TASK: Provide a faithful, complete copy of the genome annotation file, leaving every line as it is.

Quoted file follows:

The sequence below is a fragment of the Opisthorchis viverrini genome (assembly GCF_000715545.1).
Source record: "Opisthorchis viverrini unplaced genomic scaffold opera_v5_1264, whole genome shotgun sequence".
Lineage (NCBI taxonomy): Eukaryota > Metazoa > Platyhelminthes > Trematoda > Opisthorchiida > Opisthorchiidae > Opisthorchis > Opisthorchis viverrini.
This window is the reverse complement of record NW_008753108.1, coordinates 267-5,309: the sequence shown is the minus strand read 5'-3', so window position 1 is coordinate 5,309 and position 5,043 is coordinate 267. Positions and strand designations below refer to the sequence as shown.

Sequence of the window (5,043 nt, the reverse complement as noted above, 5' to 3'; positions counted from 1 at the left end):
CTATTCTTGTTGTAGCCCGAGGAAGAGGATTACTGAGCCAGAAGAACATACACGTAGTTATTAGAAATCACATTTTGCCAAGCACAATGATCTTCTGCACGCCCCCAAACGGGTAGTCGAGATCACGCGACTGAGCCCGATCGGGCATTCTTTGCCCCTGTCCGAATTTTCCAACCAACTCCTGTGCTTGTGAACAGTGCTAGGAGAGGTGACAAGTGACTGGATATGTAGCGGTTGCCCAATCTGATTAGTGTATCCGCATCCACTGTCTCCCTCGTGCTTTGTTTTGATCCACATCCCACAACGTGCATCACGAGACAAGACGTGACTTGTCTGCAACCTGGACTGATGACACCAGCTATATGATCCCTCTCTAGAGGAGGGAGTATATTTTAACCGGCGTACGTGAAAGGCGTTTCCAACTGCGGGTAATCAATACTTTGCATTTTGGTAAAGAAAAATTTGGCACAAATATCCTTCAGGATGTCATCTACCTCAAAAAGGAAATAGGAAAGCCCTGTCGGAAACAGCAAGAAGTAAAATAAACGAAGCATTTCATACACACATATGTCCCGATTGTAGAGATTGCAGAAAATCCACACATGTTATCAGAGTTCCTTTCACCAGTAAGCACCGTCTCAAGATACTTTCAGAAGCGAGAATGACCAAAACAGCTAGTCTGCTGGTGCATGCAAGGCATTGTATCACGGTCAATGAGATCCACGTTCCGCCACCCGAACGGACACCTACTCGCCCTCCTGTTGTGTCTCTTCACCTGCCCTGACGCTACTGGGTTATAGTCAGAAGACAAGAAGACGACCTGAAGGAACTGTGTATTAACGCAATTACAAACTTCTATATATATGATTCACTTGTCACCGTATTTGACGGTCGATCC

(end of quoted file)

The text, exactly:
The sequence below is a fragment of the Opisthorchis viverrini genome (assembly GCF_000715545.1).
Source record: "Opisthorchis viverrini unplaced genomic scaffold opera_v5_1264, whole genome shotgun sequence".
Lineage (NCBI taxonomy): Eukaryota > Metazoa > Platyhelminthes > Trematoda > Opisthorchiida > Opisthorchiidae > Opisthorchis > Opisthorchis viverrini.
This window is the reverse complement of record NW_008753108.1, coordinates 267-5,309: the sequence shown is the minus strand read 5'-3', so window position 1 is coordinate 5,309 and position 5,043 is coordinate 267. Positions and strand designations below refer to the sequence as shown.

Sequence of the window (5,043 nt, the reverse complement as noted above, 5' to 3'; positions counted from 1 at the left end):
CTATTCTTGTTGTAGCCCGAGGAAGAGGATTACTGAGCCAGAAGAACATACACGTAGTTATTAGAAATCACATTTTGCCAAGCACAATGATCTTCTGCACGCCCCCAAACGGGTAGTCGAGATCACGCGACTGAGCCCGATCGGGCATTCTTTGCCCCTGTCCGAATTTTCCAACCAACTCCTGTGCTTGTGAACAGTGCTAGGAGAGGTGACAAGTGACTGGATATGTAGCGGTTGCCCAATCTGATTAGTGTATCCGCATCCACTGTCTCCCTCGTGCTTTGTTTTGATCCACATCCCACAACGTGCATCACGAGACAAGACGTGACTTGTCTGCAACCTGGACTGATGACACCAGCTATATGATCCCTCTCTAGAGGAGGGAGTATATTTTAACCGGCGTACGTGAAAGGCGTTTCCAACTGCGGGTAATCAATACTTTGCATTTTGGTAAAGAAAAATTTGGCACAAATATCCTTCAGGATGTCATCTACCTCAAAAAGGAAATAGGAAAGCCCTGTCGGAAACAGCAAGAAGTAAAATAAACGAAGCATTTCATACACACATATGTCCCGATTGTAGAGATTGCAGAAAATCCACACATGTTATCAGAGTTCCTTTCACCAGTAAGCACCGTCTCAAGATACTTTCAGAAGCGAGAATGACCAAAACAGCTAGTCTGCTGGTGCATGCAAGGCATTGTATCACGGTCAATGAGATCCACGTTCCGCCACCCGAACGGACACCTACTCGCCCTCCTGTTGTGTCTCTTCACCTGCCCTGACGCTACTGGGTTATAGTCAGAAGACAAGAAGACGACCTGAAGGAACTGTGTATTAACGCAATTACAAACTTCTATATATATGATTCACTTGTCACCGTATTTGACGGTCGATCC